On print, we had the daily Yenicag (close to Aksener’s nationalist IYIP), Cumhuriyet, and Sozcu (close to the hawkish side of the main opposition CHP), Karar (close to Ali Babacan’s DEVA Party), and the leftist dailies, Evrensel and Birgun. They all had, and still have, financial restraints. Their cumulative distribution amounted to no more than 250 thousand at best.
On TV, we had three struggling channels: HalkTV (a partisan channel, an extension of the CHP), Tele1 (a hawkish Kemalist channel) and KRT (a left-leaning channel). There is also the pro-Kurdish, leftist Artı-TV, but its broadcasts are not allowed in Turksat; neither it is available on digital platforms. It airs content via Hotbird, which a majority of the Turkish public has no interest in.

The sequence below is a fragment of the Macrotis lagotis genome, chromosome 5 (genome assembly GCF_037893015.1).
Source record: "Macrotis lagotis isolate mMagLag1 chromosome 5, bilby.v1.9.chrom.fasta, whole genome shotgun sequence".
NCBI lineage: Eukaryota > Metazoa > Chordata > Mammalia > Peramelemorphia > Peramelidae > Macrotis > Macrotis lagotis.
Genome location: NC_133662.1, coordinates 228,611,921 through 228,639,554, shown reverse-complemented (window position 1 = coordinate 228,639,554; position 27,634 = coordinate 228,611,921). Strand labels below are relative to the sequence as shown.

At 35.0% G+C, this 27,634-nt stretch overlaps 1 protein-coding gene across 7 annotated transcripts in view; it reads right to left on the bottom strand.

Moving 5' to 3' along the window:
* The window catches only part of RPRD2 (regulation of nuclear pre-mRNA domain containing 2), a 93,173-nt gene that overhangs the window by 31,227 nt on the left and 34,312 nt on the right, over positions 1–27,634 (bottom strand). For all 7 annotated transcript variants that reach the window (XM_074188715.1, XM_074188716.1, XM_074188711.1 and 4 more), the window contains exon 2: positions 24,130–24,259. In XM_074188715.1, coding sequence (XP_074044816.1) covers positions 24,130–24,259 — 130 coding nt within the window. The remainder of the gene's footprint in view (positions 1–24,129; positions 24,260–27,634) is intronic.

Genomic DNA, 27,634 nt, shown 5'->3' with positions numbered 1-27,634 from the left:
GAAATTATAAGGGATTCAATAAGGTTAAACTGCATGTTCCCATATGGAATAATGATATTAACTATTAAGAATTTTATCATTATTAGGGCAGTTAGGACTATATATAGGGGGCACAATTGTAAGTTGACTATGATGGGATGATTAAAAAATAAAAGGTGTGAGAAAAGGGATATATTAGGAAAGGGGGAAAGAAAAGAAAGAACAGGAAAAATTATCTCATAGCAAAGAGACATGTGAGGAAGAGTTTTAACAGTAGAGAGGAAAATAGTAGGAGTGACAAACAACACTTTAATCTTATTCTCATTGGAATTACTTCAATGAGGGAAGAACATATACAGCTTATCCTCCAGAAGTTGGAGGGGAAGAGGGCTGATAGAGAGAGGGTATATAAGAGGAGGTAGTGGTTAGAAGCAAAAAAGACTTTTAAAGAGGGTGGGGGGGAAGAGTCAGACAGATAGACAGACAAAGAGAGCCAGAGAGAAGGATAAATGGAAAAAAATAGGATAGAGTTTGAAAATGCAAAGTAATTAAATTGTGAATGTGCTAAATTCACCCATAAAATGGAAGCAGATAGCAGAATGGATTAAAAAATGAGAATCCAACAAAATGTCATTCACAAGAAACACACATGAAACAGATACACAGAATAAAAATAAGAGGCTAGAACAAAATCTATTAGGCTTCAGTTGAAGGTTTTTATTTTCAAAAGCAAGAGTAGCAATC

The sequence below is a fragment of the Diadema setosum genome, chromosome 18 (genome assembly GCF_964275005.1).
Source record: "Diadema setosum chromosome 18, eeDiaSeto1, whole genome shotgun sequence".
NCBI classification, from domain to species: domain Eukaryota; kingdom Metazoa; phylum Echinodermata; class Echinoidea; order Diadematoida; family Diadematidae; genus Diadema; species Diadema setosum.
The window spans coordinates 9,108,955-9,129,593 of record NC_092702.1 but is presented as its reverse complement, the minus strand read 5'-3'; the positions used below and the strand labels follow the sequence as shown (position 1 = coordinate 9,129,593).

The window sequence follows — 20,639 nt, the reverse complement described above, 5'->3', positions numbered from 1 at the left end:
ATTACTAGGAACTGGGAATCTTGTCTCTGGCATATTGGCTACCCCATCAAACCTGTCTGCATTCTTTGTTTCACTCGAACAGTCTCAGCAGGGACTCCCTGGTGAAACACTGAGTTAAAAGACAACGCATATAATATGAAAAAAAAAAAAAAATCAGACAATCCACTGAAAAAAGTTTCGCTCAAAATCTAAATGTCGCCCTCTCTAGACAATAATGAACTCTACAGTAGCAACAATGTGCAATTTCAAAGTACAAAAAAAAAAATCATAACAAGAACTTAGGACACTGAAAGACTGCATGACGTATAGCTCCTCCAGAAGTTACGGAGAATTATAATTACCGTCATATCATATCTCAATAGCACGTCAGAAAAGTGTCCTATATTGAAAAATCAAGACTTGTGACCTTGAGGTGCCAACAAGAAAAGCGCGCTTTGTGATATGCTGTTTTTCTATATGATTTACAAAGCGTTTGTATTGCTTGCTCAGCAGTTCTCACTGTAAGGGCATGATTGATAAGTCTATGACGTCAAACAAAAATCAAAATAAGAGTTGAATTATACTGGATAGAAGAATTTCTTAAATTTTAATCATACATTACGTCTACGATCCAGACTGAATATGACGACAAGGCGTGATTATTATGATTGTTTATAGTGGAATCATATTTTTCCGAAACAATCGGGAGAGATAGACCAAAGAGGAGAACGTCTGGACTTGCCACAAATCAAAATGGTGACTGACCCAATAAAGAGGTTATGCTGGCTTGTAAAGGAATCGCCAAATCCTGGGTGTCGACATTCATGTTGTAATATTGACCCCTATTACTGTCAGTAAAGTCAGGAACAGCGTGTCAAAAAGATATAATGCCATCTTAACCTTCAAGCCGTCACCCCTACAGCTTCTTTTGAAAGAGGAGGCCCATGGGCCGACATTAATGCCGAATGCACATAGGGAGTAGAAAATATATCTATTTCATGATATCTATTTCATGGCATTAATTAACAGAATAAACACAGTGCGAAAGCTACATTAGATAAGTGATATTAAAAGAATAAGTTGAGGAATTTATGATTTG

A critical threshold was passed months before the elections, as polarization took the media landscape hostage: On one side was an asymmetrically big pro-Erdoğan media, which was confronted by an equally polarized and partisan opposition media. The latter had chosen radicalization before accuracy, fairness, and honesty. The opposition media lost whatever was left of its critical nature, and became a relentless cheerleader for Kılıçdaroğlu and his partners. The casualty of this war of words was decent reporting and critical, pluralistic debate.
I had been a news ombudsman for nearly 15 years, which has given me the tools to take the constant pulse of where Turkish media is, a duty I have continued with Platform for Independent Journalism / P24 as well as the Index on Censorship and other outlets) and as of February/March, my sense of instinct was that given the vacuum in the center, this polarization would spell irreversible trouble.
At this time, my Italian colleague Marco Ansaldo (formerly of La Repubblica) and I presented a worrisome outlook of Turkish media before the elections at a conference in Perugia, Italy.